echelon; the squadron will fly sea-search missions until Dec 1942. Lost is P-400 Airacobra BX169 (pilot survived) and P-400 Airacobra BX180 (pilot survived).
FRIDAY, 19 JUNE 1942
AMERICAN THEATER OF OPERATIONS ALASKA (11th Air Force): B-24s taking off to
bomb Kiska aborts due to fog. One B-24 ditches into the sea with two crewmembers lost. A B-17 is dispatched to attack a reported submarine
but makes no contact.
SOUTHWEST PACIFIC AREA (SWPA, 5th Air Force): B-17s pound shipping and Vunakanau
USN - VAdm Ghormley assumes command of South Pacific Area and South Pacific
SATURDAY, 20 JUNE 1942
ALASKA (11th Air Force): 1 LB-30, 1 B-17 and 7 B-24s take off on a search and
bombing mission over Kiska. Three aircraft abort the mission due to weather,
3 bomb through an overcast with unobserved results, and 3 others search in vain
for the B-24 lost yesterday. 56th and 57th Fighter Squadrons, 54th
Fighter Group, based at Harding Field, Baton Rouge, Louisiana begin operating
from Nome and Elmendorf Field respectively with P-39s.
PACIFIC OCEAN AREA (POA, 7th Air Force): Major General Willis H Hale becomes
Commanding General 7th Air Force, and Colonel Albert Hegenberger becomes temporary
commanding officer of the VII Bomber Command.
SOUTHWEST PACIFIC AREA (SWPA, 5th Air Force): B-17s bomb the runway at Lae Airfield.
SUNDAY, 21 JUNE 1942
ALASKA (11th Air Force): The War Department authorizes the XI Air Force Services
Command, hitherto the Provisional Service Command, which is activated at Elmendorf
Field. It is charged with maintaining and supplying all of the 11th's
bases. Weather cancels all missions except an armed weather sortie over Kiska. Fighters fly local patrols.
MONDAY, 22 JUNE 1942
ALASKA (11th Air Force): A B-17 weather reconnaissance aircraft flies over Kiska. Fighters fly air base
patrols. A bombing mission is cancelled due to weather.
USA: A Japanese submarine shells the military depot at Fort Stevens, Oregon. Damage
from the first attack on the U.S. mainland is trivial.
TUESDAY, 23 JUNE 1942
ALASKA (11th Air Force): Weather cancels a bombing mission. A B-17 flies a
reconnaissance mission over Kiska . A P-40 on defensive patrol crashes
at Elmendorf Field.
RAAF - Wirraway A20-506 is lost on a training excercise.
WEDNESDAY, 24 JUNE 1942
ALASKA (11th Air Force): Weather cancels bombing. 1 B-17 flies a weather reconnaissance
over Kiska . Fighters patrol airfields. ZONE OF INTERIOR: 43d and 52d
Bombardment Squadrons (Heavy), 29th Bombardment Group (Heavy), cease flying
ASW patrols and move from MacDill Field, Tampa, Florida to Gowen Field, Boise,
Idaho with B-17s.
SOUTHWEST PACIFIC AREA (SWPA, 5th Air Force): B-17s hit Vunakanau
Airfield on New Britain. Bomb loads include several bundles of incendiaries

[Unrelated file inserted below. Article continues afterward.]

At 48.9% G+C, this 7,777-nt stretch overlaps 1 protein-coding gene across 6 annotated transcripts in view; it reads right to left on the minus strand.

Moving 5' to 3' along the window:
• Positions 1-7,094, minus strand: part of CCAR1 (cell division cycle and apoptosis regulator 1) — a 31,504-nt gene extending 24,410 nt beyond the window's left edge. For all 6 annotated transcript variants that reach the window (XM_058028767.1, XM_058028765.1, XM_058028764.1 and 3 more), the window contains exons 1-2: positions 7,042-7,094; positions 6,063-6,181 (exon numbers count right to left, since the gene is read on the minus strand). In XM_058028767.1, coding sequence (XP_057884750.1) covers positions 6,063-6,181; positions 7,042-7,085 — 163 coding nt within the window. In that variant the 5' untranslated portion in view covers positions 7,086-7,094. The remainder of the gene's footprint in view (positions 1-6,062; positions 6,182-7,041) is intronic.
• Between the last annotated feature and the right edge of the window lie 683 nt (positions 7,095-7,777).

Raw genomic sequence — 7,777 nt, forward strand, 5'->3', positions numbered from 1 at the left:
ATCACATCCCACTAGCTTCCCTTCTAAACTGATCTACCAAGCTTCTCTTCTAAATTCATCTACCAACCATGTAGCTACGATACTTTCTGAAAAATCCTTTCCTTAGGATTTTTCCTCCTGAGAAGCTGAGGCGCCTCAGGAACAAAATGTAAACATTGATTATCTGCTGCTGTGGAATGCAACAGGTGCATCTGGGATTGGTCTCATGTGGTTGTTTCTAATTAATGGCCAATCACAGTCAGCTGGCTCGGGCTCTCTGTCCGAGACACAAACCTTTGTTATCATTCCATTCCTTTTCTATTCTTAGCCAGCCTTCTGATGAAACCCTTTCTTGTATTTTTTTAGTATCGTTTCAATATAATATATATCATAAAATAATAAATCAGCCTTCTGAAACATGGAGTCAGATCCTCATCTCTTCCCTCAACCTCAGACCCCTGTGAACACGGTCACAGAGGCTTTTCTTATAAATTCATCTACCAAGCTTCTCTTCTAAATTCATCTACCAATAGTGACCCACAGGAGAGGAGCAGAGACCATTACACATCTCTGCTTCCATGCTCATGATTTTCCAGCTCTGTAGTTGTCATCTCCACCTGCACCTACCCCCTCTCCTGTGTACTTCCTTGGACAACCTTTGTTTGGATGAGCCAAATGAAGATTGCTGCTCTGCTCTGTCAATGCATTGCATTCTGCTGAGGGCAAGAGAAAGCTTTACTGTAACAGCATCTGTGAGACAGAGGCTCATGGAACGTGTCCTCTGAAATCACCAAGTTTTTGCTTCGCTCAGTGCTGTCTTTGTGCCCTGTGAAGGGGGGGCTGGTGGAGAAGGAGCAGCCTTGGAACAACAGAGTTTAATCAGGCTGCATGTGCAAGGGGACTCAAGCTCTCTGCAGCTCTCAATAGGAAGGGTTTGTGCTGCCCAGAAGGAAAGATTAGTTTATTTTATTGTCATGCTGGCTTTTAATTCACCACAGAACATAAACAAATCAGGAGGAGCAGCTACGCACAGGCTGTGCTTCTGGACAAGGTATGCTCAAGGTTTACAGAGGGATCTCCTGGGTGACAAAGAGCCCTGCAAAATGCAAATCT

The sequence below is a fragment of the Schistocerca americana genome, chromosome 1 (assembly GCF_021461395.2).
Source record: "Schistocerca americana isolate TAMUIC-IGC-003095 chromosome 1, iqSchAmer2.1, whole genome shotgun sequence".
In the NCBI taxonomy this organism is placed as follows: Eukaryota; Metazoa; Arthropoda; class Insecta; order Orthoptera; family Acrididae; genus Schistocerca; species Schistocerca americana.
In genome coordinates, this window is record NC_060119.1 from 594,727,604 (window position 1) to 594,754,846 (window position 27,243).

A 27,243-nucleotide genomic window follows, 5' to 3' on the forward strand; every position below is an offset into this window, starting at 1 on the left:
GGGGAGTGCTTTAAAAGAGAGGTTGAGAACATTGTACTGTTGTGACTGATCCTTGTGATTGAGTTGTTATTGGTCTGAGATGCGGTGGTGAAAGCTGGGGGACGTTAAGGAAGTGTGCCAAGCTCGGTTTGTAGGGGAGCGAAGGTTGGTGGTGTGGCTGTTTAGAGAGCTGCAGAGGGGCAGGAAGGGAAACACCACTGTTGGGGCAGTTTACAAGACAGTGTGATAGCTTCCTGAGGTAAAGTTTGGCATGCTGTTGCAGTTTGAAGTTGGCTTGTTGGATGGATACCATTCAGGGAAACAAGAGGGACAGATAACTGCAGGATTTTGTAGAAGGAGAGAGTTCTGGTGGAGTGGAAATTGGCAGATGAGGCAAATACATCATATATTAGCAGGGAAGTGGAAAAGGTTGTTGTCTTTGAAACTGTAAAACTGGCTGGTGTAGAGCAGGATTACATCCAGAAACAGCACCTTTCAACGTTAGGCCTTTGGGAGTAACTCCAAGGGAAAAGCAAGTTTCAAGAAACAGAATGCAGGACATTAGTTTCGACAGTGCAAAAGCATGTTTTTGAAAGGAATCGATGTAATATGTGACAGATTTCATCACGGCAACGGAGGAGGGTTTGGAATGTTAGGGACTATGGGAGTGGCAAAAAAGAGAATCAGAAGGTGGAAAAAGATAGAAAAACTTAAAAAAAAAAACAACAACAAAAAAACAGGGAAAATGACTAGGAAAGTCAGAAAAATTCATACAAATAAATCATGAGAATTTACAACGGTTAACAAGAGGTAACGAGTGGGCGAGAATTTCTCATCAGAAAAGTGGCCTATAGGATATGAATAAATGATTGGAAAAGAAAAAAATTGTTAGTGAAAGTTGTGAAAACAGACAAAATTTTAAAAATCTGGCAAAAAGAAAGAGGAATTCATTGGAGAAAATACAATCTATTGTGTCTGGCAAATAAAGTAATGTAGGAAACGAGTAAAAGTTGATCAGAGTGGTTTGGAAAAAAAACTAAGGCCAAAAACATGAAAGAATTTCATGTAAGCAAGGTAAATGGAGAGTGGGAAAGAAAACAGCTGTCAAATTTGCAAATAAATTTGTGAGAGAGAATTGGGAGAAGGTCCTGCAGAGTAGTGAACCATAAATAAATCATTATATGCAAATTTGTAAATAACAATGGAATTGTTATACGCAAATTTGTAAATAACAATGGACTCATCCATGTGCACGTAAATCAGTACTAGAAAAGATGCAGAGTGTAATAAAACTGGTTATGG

which cause intense fires.
THURSDAY, 25 JUNE 1942
ALASKA (11th Air Force): 2 B-17s, 4 B-24s and 1 LB-30 fly bombing and weather
missions over Kiska, bombing
the N side of the harbor.
PACIFIC OCEAN AREA (POA, 7th Air Force): Brigadier General William E Lynd
becomes Commanding General VII Bomber Command.
SOUTHWEST PACIFIC AREA (SWPA, 5th Air Force): B-25s bomb Salamaua. Lost on a take offf accidnet at 12 Mile Drome is P-39 piloted by Rose.
Washington - President Roosevelt and Prime Minister Churchill conclude conference
in Washington; decision reached for combined efforts to develop atomic bomb
FRIDAY, 26 JUNE 1942
ALASKA (11th Air Force): Five B-24s drop incendiaries and fire bombs on Kiska Harbor installations.
CHINA-BURMA-INDIA (10th Air Force): Brigadier General Earl L Naiden becomes
Commanding General 10th Air Force, succeeding Major General Lewis H Brereton
who departs for the Middle East with Brigadier General Elmer E Adler, Commanding
General X Air Service Command, and several other key subordinates. The aircraft
and crews of the 9th Bombardment Squadron follow. This move leaves the
10th Air Force almost a skeleton.
PACIFIC OCEAN AREA (POA, 7th Air Force): 3 LB-30s bomb installations on Wake. The raid takes place during the night of 26/27 Jun and is staged through Midway .
SATURDAY, 27 JUNE 1942
CHINA-BURMA-INDIA (CBI) THEATER OF OPERATIONS (10th Air Force): 16th Fighter
Squadron, 51st Fighter Group, moves from Karachi to Kunming with
SOUTHWEST PACIFIC AREA (SWPA, 5th Air Force): 22nd BG B-26s bomb Lae and Salamaua.
SUNDAY, 28 JUNE 1942
ALASKA (11th Air Force): A B-17 weather aircraft flies over Kiska. A
solid weather front cancels bombing. On this and the following day U. S. advanced
reconnaissance parties land on Adak from submarines.
CHINA-BURMA-INDIA (10th Air Force): 11th Bombardment Squadron (Heavy), 7th
Bombardment Group (Heavy), based at Kunming, sends a detachment to operate
from Dinjan with B-25s.
New Guinea - Four Australian platoons land and attack Japanese position at Salamaua, killing about 100
enemy troops, bringing back three trucks and a portable bridge. Allied morale is boosted, but the attack fails to gain any signifigant ground from the Japanese.
MONDAY, 29 JUNE 1942
CHINA-BURMA-INDIA (10th Air Force): Colonel Robert C Oliver assumes command
of the X Air Service Command. 9th Bombardment Squadron (Heavy), 7th Bombardment
Group (attached to USAMEAF) departs India for Palestine with B-17s.
Ground echelon leaves from Lahabad,
India and air echelon leaves from Baumrauli, India.
SOUTHWEST PACIFIC AREA (SWPA, 5th Air Force): B-17s hit Lakunai Airfield and Lae Airfield during the night of 28/29 Jun. 35th Fighter Squadron, 8th Fighter
Group, moves from Port Moresby to Woodstock with P-39s.
TUESDAY, 30 JUNE 1942
ALASKA (11th Air Force): A B-17 flies weather reconnaissance over Kiska.
CHINA-BURMA-INDIA (10th Air Force): 11th Bombardment Squadron (Heavy), 7th
Bombardment Group (Heavy), based at Kunming sends detachments to operate
from Kweilin, Hengyang and Nanning with B-25s.
SOUTHWEST PACIFIC AREA (SWPA, 5th Air Force): B-17s attack Dili and Koepang and Kendari. Returning B-17E 41-9014 crashed in the early hours of July 1, 1942 killing three of the crew. B-25s and 22nd BG B-26s hit Lae. 36th Fighter Squadron, 8th Fighter Group, moves from Port
Moresby to Townsville with P-39s.